Melissa Agnes: It depends on the situation, but it’s a good rule of thumb to get the team ready to be able to respond within 15 minutes from the time the incident begins to garner online attention. The second it has an online presence, that’s when things start to escalate. And that’s pretty much immediately in this day and age.

BT: This relies on social media and communications staff having the ability and authority to act independently, doesn’t it?

Agnes: It does. And it’s not just social media, but it could be your customer service or sales teams. Whoever’s on the front line needs to be able to identify a threat, and then quickly assess whether it’s an “issue” or a “crisis”. And if it’s an issue, and if it has potential to go viral, typically speaking, issues fall under the realm of business-as-usual on hyper-drive. Crisis management is where business-as-usual stops. This is where it needs to get escalated straight up to senior leadership because it requires their attention, their directives and their approvals. So it’s important for team members on the front line to understand what the difference is, how to detect it, how to assess whether it will go to or from the other, and then know what the internal process is. If you take the time to train the team into thinking through the different scenarios and risks and make sure everybody’s on the same page, at least they’re going to know how to assess it and escalate it.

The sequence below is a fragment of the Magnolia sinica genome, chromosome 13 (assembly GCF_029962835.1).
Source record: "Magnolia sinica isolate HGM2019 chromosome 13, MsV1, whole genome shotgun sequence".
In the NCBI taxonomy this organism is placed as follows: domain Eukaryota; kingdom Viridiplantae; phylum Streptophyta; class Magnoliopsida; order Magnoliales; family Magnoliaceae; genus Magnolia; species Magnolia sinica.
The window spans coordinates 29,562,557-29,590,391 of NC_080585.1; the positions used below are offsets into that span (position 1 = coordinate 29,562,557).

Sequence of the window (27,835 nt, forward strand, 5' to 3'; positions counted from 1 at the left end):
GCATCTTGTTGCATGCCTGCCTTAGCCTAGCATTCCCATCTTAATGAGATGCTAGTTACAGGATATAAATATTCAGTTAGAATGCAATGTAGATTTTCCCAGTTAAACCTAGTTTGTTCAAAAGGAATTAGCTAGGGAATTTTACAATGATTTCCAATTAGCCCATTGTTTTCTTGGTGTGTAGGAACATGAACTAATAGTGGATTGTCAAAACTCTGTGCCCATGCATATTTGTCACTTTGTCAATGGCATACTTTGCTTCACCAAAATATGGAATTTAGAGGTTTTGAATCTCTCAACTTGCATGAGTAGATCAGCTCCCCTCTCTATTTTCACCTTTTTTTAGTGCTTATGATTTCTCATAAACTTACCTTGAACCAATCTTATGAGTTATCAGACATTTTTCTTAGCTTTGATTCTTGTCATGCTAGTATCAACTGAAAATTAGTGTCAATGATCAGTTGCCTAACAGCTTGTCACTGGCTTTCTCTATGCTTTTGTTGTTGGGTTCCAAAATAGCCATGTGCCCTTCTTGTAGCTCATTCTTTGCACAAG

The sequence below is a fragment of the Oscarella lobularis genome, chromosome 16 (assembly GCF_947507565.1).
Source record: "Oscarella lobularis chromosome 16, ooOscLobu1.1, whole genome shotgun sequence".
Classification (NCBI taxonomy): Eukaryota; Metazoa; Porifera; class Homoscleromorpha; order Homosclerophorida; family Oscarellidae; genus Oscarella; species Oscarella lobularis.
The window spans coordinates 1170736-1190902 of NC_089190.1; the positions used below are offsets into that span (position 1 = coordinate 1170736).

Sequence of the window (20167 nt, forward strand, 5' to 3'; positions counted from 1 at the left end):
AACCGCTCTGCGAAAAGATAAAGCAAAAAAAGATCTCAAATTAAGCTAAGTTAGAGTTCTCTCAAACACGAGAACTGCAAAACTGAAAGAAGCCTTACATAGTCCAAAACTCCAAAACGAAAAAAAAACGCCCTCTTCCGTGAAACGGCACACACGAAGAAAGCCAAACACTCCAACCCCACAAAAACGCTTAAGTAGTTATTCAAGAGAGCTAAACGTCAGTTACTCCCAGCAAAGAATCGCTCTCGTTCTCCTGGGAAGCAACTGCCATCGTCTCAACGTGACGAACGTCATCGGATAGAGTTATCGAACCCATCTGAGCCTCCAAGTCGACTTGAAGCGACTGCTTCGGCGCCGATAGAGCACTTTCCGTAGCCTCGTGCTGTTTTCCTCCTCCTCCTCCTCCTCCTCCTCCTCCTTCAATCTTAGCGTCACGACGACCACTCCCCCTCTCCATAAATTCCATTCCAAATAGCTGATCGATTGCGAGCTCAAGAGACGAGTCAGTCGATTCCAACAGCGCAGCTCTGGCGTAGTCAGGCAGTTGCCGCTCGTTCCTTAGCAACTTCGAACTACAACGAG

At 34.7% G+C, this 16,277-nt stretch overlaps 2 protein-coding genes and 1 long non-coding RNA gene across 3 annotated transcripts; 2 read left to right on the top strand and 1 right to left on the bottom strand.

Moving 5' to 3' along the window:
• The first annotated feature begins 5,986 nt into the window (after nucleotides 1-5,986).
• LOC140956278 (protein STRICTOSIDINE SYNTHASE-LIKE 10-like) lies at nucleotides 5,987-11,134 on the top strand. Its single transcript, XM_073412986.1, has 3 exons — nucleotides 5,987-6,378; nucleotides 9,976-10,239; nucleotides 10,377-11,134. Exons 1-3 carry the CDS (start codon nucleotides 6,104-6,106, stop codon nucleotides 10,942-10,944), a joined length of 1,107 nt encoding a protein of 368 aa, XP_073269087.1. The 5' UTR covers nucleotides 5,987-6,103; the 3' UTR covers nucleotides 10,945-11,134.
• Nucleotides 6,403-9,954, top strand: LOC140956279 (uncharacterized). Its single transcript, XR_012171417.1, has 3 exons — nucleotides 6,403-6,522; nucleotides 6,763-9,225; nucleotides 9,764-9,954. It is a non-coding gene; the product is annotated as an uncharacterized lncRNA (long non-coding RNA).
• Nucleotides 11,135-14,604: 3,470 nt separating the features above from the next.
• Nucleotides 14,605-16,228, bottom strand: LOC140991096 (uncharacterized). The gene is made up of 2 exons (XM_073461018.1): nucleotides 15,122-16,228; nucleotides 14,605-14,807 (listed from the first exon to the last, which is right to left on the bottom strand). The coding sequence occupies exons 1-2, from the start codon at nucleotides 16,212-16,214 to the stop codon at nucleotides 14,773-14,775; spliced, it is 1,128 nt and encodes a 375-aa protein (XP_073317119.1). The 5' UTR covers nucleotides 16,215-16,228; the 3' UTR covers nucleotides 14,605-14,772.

BT: How does a comms or PR team get senior executives to take crisis management seriously?

Agnes: The first steps to buy-in are creating awareness and education. Simulations are great. When you have a team that thinks they’re ready [for a crisis] and other members of the team know they’re not, simulations are a great way to bring reality to life in a controlled and safe environment. They allow the team to play together and experience what to expect in terms of a crisis, and see how they would react and work as a team and get out ahead of it. They may also get experts in to speak [to the whole team] and create that initial trigger of awareness.